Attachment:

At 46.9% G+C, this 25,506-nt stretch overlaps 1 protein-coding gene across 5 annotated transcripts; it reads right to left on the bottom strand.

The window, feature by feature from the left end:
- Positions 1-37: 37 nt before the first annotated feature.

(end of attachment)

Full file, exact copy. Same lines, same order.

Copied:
At 46.9% G+C, this 25,506-nt stretch overlaps 1 protein-coding gene across 5 annotated transcripts; it reads right to left on the bottom strand.

The window, feature by feature from the left end:
- Positions 1-37: 37 nt before the first annotated feature.